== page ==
Parliament yesterday passed a Bill capping bank interest rates at four per cent above the indicative Central Bank Rate (CBR), taking the battle to bring down the cost of loans to the doorsteps of President Uhuru Kenyatta, who must sign it before it can become law.
Mr Kenyatta, like his predecessors who have twice rejected similar Bills, presents the biggest obstacle to Parliament’s long-held ambition of putting Kenya on a controlled interest rate regime — the presidency being where the interests of the public, bankers and bank owners converge.
If Mr Kenyatta immediately signs the Bill into law, bank lending rates would be capped at 14.5 per cent based on the current CBR of 10.5 per cent.
That would be significantly different from current average lending rate of 18 per cent, as per Central Bank of Kenya (CBK) data, with some borrowers paying as high as 24 per cent for short- to medium-term loans.
The Bill, sponsored by Kiambu MP Jude Njomo, also pegs the minimum interest rate payable on deposits held in interest earning account at 70 per cent of the CBR — meaning at current rates depositors would earn an interest of 7.3 per cent on their cash.
Treasury secretary Henry Rotich and CBK governor Patrick Njoroge have already opposed the Bill, signalling it has a very slim chance of getting Mr Kenyatta’s ascent.
“Capping interest rates would lead to inefficiencies in the credit market, promote informal lending channels that undermine the effectiveness of monetary policy transmission,” Dr Njoroge said on Tuesday when he appeared before a parliamentary committee.
Dr Njoroge, however, agrees that lending rates are too high and that banks should be persuaded to lower them.
Pleading with banks to lend at lower rates in the recent past has, however, not borne fruit, leaving the lenders to charge borrowers high and arbitrary rates that have only invited legislative action from Parliament.
Mr Kenyatta had himself in 2011, while serving as Finance minister, opposed a similar Bill to regulate interest rates that was fronted by Gem MP Jakoyo Midiwo.
He failed to convince MPs to drop the Bill forcing his bosses, then President Mwai Kibaki and Prime Minister Raila Odinga, to step in to lobby the parliamentarians.
The Bill is the latest in a series of failed attempts by the legislators to provide a legal mechanism to regulate interest rates.
Mr Njomo’s amendment to the Banking Act is unique in its demand that chief executives of banks be held accountable for their institution’s failure to comply with the new law.
Using emotive Bill to squeeze handouts
“A bank or financial institution that contravenes Section 33 (b) (2) of the Banking Act commit an offence and shall be liable on conviction to a fine not less than Sh1 million or in default, the chief executive officer will be imprisoned for a term not less than one year,” the Bill says.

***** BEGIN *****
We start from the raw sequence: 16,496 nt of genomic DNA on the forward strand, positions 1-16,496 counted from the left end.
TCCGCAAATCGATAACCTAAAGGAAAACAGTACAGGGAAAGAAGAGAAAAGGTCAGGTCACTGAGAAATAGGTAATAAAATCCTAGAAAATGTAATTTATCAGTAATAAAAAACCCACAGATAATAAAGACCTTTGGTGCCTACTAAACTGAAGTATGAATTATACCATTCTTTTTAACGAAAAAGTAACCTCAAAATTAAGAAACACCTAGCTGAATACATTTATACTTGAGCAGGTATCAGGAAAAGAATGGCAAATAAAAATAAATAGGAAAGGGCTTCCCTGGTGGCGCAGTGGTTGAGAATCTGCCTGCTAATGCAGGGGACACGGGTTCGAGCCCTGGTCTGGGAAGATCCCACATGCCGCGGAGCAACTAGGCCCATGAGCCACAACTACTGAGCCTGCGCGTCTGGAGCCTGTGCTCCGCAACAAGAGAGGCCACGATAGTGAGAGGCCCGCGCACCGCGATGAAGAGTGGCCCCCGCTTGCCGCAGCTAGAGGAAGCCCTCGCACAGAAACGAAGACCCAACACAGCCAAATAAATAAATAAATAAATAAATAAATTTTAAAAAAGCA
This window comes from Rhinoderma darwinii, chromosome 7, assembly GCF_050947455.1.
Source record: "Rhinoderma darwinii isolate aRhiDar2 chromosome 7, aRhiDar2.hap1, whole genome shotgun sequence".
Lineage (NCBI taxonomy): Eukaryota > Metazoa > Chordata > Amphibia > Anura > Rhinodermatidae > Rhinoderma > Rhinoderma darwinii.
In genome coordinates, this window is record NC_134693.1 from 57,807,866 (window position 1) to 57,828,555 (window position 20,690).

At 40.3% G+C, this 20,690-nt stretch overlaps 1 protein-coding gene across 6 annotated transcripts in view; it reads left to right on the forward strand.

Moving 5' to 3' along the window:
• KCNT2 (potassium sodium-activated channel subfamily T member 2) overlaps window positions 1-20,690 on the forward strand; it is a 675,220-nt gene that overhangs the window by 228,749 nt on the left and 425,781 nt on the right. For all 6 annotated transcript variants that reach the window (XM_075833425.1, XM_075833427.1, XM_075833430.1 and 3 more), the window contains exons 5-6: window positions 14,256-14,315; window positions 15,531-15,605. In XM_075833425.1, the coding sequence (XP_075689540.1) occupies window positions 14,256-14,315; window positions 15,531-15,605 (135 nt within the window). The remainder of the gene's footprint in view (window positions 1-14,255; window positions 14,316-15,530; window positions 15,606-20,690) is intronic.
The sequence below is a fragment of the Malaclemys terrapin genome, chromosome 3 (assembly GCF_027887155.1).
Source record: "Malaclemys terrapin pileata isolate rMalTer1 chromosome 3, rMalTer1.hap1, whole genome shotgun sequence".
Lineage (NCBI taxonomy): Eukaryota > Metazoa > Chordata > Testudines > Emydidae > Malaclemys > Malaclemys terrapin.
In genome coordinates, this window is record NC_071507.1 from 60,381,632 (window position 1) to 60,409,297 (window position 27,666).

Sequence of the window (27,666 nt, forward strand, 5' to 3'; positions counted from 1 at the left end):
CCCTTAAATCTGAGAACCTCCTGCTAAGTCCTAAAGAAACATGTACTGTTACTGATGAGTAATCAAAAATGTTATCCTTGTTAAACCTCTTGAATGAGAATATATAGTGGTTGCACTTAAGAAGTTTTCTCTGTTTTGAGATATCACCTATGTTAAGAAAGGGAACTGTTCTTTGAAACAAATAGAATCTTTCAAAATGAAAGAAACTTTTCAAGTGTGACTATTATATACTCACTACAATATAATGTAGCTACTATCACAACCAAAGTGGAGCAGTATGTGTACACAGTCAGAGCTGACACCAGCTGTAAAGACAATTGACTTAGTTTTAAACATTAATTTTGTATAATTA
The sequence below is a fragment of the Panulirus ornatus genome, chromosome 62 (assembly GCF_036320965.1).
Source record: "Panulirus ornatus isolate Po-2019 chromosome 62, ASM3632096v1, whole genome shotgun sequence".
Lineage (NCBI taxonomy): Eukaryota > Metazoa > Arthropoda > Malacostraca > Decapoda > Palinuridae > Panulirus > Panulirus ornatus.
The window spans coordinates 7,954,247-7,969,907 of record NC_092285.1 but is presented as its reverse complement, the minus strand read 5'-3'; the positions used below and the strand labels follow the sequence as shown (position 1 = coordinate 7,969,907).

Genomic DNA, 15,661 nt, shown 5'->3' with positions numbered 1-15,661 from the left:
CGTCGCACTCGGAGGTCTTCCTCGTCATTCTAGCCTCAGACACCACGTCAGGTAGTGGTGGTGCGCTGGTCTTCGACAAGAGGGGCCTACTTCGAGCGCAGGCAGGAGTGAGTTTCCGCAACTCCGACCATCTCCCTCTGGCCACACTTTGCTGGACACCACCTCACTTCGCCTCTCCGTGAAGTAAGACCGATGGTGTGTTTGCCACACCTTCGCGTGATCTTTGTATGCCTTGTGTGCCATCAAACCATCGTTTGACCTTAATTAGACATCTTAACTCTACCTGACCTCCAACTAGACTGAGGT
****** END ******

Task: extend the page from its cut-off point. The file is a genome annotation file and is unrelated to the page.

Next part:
Members of Parliament have been accused of using the emotive Bill to squeeze handouts from the cash-rich banking sector.
Dr Njoroge declined to disclose the current borrowing trends in the banking sector, only stating the numbers had shown a drastic slowdown that warrants interrogation.
A slowdown in borrowing is often a signal of a decline in the pace of economic activity as investors choose to put money only in sectors where returns are higher than the financing costs, and which at current rates are hard to find.
The CBK had on Monday cut the base lending rate, commonly referred to as the Kenya Banks Reference Rate (KBRR), to 8.9 per cent, signalling that interest rates should also come down, but that was read as being Dr Njoroge’s belated attempt to appease the legislators with some show of action.
Dr Njoroge’s return to the KBRR was particularly intriguing because of his earlier pronouncement that the rate is inefficient, a position that saw him decline to set a new one in January in line with the set principals that would have seen it rise.
A tough-talking Dr Njoroge on Tuesday gave banks 30 days to lower interest rates in line with the one percentage point cut in the KBRR or face regulatory action.
Commercial banks have had a hard time explaining to consumers why they must charge exorbitant rates for loans and their argument that the rates partly reflect the high level risk in Kenya’s lending markets has been neutralised by the super profits they announce every year regardless of the prevailing market realities.
Last year, for instance, commercial banks posted a total profit before tax of Sh145 billion, 2.8 per cent above the previous year’s, even as a record 20 listed companies issued profit warnings — meaning their profits fell by more than 25 per cent.
Most of the companies issuing profit warnings cited high financing costs as one of the factors pulling down their performance.
Non-performing loans have recently been piling up as more companies succumbed to the harsh operating environment characterised by high interest rates.
Despite the pile-up in bad loans, banks have persisted in their high pricing of loans which is characterised by wide margins commonly referred to as interest spreads.
The total bad loans book currently stands at Sh170 billion, constituting 8.4 per cent of total loans or the highest level in a decade.
Large banks have been cited as the least cooperative in the quest to reduce the cost of loans and the CBK has stated that they have room to lower lending rates given their ability to mobilise cheaper deposits compared to smaller banks.
The large banks have defied the regulator and priced their loans at par with the small lenders, allowing them to continue raking in huge profits from cheap deposits as their smaller rivals struggle under the weight of expensive deposits.